Going to a job for 8 hours a day and having to worry about NOTHING ELSE is a piece of cake. You’re not fooling anyone except maybe some other bonehead men like Joe. Your bills get magically paid, your kids somehow get to medical appointments and extracurriculars that you didn’t even know about, your skid marked undies suddenly appear clean in your drawer (you sure as hell didn’t wash them), the food-making fairy makes sure your big belly is full….etc. I’m sure if you ask any mother what is easier/less stressful- being a full time employee or a full time mother- she will answer the former.

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        • 75

          Sarah says

          I do. I am a SAHM and I also work from home 10-20 hours a week, which isn’t much, but it’s still a contribution. My daughter is 6 months old and she still nurses at night, so I am up several times a night, up for good at 7am, work 9:30am-12pm, and have dinner ready at 6pm. In between there I clean the house, change diapers, shop for groceries, handle the household and medical/vet appointments, yard work, play with the baby, nurse the baby every 2 hours, do laundry, walk the dog, make the beds, empty the garbage…I can keep going. My husband works exceedingly hard and the decision for me to stay home was mutual and one that he actually proposed and preferred. I appreciate everything he does, but I won’t pretend not to be white hot with rage that when he comes home and feels entitled to dinner and downtime and, possibly, sex a little later while I am cooking, cleaning up, bathing the baby, feeding her and putting her to bed without his help or even interest. He’s not a terrible person, just clings to wanting life to be the way he wants it to be. We are partners and it’s taking time for us to realign our whole lives to being parents. I have improvements to make, too, but the moral is that Dad can’t just bop along like nothing has changed. EVERYTHING has changed; being a parent is 24/7/365 regardless of your outside work schedule, so, as Dad, you have shoulder your part of that commitment with consistency and without acting put upon. When my daughter was 2 months old, everyone in my house got a cold (except the baby). My husband laid in bed when he got home from work, sniffling, and watched 30 Rock on his ipad. I was up every 2 hours, sniffling, breastfeeding the baby, with a fever and a blocked milk duct (painful) and dinner still made it to the table. Where is my “downtime”?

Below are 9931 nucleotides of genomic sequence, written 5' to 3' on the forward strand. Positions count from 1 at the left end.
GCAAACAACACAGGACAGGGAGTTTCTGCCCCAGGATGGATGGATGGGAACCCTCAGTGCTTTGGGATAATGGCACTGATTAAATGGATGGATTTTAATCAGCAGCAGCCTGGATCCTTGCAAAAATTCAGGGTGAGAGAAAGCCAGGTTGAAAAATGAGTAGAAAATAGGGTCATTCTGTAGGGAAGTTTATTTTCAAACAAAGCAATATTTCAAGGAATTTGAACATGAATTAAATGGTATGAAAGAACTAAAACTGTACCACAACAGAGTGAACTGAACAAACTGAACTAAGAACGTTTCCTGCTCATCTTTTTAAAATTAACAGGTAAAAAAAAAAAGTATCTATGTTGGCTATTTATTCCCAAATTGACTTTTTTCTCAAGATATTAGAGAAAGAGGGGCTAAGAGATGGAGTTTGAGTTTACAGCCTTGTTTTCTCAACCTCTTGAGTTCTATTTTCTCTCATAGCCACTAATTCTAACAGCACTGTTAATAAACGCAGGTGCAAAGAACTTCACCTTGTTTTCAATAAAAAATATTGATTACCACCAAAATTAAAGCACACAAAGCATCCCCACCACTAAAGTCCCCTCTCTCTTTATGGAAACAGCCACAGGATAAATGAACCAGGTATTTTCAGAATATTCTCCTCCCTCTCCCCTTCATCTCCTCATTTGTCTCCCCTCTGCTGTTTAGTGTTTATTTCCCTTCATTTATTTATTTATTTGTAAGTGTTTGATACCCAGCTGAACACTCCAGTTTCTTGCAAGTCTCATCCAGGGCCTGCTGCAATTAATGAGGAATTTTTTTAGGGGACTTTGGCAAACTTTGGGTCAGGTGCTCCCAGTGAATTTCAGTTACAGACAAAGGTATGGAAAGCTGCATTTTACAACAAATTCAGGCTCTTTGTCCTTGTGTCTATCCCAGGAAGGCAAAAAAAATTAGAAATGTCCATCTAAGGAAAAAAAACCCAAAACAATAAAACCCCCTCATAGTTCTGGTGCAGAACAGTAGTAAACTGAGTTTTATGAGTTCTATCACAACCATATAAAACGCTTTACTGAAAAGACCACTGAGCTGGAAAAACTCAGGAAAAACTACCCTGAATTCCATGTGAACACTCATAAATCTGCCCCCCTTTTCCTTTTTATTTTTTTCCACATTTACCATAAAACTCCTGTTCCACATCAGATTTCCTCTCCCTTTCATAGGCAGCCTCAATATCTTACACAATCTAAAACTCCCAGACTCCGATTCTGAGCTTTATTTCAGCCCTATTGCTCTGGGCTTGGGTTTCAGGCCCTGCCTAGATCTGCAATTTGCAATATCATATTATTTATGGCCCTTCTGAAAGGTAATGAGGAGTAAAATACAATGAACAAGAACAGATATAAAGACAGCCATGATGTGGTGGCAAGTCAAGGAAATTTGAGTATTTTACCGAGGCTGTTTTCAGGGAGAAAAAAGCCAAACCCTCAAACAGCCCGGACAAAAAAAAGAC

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    • 76

      Kristen Mae at Abandoning Pretense says